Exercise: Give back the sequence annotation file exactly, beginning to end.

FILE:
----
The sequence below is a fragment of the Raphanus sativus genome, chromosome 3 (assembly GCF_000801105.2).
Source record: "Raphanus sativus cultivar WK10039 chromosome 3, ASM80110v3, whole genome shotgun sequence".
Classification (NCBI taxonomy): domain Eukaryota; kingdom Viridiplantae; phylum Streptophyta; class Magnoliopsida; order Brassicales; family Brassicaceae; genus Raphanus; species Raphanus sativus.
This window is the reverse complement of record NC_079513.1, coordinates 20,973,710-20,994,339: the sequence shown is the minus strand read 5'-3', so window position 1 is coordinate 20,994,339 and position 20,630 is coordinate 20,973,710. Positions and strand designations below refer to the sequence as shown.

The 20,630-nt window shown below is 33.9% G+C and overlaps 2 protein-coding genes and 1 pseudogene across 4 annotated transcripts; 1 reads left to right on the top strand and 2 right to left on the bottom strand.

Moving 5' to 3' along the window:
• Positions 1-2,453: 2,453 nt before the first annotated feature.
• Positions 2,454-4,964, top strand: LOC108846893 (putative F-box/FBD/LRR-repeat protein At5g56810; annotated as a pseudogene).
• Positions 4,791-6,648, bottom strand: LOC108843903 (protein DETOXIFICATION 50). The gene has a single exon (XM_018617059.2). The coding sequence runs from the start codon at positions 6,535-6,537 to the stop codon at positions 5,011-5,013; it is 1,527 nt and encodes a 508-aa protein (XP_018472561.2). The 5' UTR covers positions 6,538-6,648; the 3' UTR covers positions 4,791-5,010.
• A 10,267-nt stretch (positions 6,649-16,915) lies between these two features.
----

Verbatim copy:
The sequence below is a fragment of the Raphanus sativus genome, chromosome 3 (assembly GCF_000801105.2).
Source record: "Raphanus sativus cultivar WK10039 chromosome 3, ASM80110v3, whole genome shotgun sequence".
Classification (NCBI taxonomy): domain Eukaryota; kingdom Viridiplantae; phylum Streptophyta; class Magnoliopsida; order Brassicales; family Brassicaceae; genus Raphanus; species Raphanus sativus.
This window is the reverse complement of record NC_079513.1, coordinates 20,973,710-20,994,339: the sequence shown is the minus strand read 5'-3', so window position 1 is coordinate 20,994,339 and position 20,630 is coordinate 20,973,710. Positions and strand designations below refer to the sequence as shown.

The 20,630-nt window shown below is 33.9% G+C and overlaps 2 protein-coding genes and 1 pseudogene across 4 annotated transcripts; 1 reads left to right on the top strand and 2 right to left on the bottom strand.

Moving 5' to 3' along the window:
• Positions 1-2,453: 2,453 nt before the first annotated feature.
• Positions 2,454-4,964, top strand: LOC108846893 (putative F-box/FBD/LRR-repeat protein At5g56810; annotated as a pseudogene).
• Positions 4,791-6,648, bottom strand: LOC108843903 (protein DETOXIFICATION 50). The gene has a single exon (XM_018617059.2). The coding sequence runs from the start codon at positions 6,535-6,537 to the stop codon at positions 5,011-5,013; it is 1,527 nt and encodes a 508-aa protein (XP_018472561.2). The 5' UTR covers positions 6,538-6,648; the 3' UTR covers positions 4,791-5,010.
• A 10,267-nt stretch (positions 6,649-16,915) lies between these two features.